Completely catholic dating
Religious adherents vary widely in their views on birth control.This can be true even between different branches of one faith, as in the case of Judaism.As an implementation policy of the 2009 Affordable Health Care for America Act, the Department of Health and Human Services developed a mandate requiring all insurance policies to provide free contraceptives. Author and Family Life Today radio host Dennis Rainey suggests four categories as useful in understanding current Protestant attitudes concerning birth control.
Contraception was also officially disallowed by non-Catholic Christians until 1930 when the Anglican Communion changed its policy.
spermicide, oral contraception, intrauterine device, etc.), while males don't.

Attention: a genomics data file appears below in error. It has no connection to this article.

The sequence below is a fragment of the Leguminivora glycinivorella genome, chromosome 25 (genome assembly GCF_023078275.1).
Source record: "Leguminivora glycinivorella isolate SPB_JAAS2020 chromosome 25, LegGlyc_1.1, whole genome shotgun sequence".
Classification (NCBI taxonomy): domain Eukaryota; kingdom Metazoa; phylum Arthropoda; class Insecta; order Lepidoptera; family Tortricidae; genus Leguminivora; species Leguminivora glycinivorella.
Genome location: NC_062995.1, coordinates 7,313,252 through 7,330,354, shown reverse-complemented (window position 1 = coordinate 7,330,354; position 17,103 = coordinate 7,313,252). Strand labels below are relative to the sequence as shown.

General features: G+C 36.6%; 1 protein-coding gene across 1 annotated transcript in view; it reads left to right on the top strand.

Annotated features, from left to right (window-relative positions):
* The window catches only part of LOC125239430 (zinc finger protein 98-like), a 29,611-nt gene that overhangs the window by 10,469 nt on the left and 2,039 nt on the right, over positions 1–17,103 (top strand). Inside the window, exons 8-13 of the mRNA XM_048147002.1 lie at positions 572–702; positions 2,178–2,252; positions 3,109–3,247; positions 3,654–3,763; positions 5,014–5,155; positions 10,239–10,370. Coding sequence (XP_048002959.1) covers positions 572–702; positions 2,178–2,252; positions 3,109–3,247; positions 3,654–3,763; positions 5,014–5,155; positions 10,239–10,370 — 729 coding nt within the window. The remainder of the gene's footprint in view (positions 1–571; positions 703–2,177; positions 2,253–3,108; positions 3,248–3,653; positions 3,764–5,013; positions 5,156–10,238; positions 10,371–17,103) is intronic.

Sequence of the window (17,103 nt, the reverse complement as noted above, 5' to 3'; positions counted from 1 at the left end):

Generally speaking, when Orthodox Jewish couples contemplate the use of contraceptives, they generally consult a rabbi who evaluates the need for the intervention and which method is preferable from a halachic point of view.
Some Hindus, therefore, believe that producing more children than the environment can support goes against this Hindu code.
Although fertility is important, conceiving more children than can be supported is treated as violating the Ahimsa (nonviolent rule of conduct).